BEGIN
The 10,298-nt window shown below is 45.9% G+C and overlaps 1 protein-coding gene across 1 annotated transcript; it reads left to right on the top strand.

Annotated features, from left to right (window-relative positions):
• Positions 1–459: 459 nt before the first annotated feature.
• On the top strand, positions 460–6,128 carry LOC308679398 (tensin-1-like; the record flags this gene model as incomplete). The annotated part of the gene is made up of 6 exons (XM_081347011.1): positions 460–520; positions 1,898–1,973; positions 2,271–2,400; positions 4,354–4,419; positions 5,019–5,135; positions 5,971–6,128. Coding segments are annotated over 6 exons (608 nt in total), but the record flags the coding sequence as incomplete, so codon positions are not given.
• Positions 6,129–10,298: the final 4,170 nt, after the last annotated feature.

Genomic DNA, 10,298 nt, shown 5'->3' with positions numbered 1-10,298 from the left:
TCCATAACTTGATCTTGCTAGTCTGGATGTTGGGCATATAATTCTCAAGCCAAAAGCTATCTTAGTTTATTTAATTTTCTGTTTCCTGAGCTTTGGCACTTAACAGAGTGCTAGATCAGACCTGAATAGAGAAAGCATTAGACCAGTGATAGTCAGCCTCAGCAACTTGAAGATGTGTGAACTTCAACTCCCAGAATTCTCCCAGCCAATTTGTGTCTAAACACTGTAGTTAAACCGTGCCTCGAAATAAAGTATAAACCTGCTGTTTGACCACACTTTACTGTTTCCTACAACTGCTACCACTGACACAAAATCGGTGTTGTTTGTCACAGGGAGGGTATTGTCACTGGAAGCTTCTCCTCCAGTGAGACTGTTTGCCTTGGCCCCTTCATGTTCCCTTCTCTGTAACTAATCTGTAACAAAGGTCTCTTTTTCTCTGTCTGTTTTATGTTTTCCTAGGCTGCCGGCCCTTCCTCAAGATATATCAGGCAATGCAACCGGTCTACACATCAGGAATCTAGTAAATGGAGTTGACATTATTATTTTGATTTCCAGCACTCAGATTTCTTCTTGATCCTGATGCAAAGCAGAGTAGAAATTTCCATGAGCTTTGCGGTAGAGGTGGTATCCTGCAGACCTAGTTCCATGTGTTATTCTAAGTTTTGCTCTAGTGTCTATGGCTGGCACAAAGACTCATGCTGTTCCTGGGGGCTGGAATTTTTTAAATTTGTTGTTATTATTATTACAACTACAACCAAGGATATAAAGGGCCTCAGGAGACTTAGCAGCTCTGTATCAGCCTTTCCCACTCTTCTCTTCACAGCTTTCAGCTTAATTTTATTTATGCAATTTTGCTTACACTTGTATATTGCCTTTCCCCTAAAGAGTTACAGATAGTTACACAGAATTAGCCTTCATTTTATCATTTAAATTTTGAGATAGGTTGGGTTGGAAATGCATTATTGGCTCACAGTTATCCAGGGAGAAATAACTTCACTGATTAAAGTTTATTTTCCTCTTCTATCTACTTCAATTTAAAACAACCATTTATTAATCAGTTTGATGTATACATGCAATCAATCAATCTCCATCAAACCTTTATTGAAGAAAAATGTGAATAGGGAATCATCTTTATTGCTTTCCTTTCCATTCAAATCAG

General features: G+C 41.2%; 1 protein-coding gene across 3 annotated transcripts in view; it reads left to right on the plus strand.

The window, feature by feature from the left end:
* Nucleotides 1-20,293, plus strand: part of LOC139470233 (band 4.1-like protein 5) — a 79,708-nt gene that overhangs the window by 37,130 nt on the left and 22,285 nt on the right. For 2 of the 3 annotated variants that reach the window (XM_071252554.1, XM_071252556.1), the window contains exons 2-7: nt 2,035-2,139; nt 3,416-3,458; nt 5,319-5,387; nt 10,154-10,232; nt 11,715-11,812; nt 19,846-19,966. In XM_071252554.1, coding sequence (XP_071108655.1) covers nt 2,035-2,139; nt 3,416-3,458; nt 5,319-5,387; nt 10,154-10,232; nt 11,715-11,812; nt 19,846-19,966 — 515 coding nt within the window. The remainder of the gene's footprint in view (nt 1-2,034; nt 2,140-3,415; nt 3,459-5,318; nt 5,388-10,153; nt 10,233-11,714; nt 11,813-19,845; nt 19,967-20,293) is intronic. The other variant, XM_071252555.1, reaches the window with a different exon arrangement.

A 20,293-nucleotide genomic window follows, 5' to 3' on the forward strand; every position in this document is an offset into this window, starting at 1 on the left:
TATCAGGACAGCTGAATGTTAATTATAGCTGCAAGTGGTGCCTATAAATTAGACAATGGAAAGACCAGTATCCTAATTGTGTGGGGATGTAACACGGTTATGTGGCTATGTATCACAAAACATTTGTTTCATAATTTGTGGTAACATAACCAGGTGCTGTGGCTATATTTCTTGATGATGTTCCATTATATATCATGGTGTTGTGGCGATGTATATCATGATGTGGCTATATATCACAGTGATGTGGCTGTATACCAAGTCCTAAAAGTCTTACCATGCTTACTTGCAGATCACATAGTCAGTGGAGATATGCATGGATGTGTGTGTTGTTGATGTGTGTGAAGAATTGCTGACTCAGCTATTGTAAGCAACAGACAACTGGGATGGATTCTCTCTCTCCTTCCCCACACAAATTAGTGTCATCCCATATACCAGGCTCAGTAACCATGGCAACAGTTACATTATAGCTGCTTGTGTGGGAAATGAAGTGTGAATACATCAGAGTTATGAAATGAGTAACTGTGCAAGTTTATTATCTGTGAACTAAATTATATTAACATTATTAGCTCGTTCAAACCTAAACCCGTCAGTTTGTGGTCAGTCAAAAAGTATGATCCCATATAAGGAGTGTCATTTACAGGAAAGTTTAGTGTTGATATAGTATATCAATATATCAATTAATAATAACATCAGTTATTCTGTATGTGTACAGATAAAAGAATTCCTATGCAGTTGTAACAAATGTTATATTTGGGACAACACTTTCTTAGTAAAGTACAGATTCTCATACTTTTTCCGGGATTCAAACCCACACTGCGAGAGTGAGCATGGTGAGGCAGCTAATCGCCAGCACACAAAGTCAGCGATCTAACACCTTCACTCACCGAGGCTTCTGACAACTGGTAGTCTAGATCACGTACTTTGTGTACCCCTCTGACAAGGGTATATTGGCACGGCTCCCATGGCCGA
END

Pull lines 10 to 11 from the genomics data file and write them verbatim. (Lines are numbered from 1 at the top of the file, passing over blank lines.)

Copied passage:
* Nucleotides 1-20,293, plus strand: part of LOC139470233 (band 4.1-like protein 5) — a 79,708-nt gene that overhangs the window by 37,130 nt on the left and 22,285 nt on the right. For 2 of the 3 annotated variants that reach the window (XM_071252554.1, XM_071252556.1), the window contains exons 2-7: nt 2,035-2,139; nt 3,416-3,458; nt 5,319-5,387; nt 10,154-10,232; nt 11,715-11,812; nt 19,846-19,966. In XM_071252554.1, coding sequence (XP_071108655.1) covers nt 2,035-2,139; nt 3,416-3,458; nt 5,319-5,387; nt 10,154-10,232; nt 11,715-11,812; nt 19,846-19,966 — 515 coding nt within the window. The remainder of the gene's footprint in view (nt 1-2,034; nt 2,140-3,415; nt 3,459-5,318; nt 5,388-10,153; nt 10,233-11,714; nt 11,813-19,845; nt 19,967-20,293) is intronic. The other variant, XM_071252555.1, reaches the window with a different exon arrangement.

A 20,293-nucleotide genomic window follows, 5' to 3' on the forward strand; every position in this document is an offset into this window, starting at 1 on the left: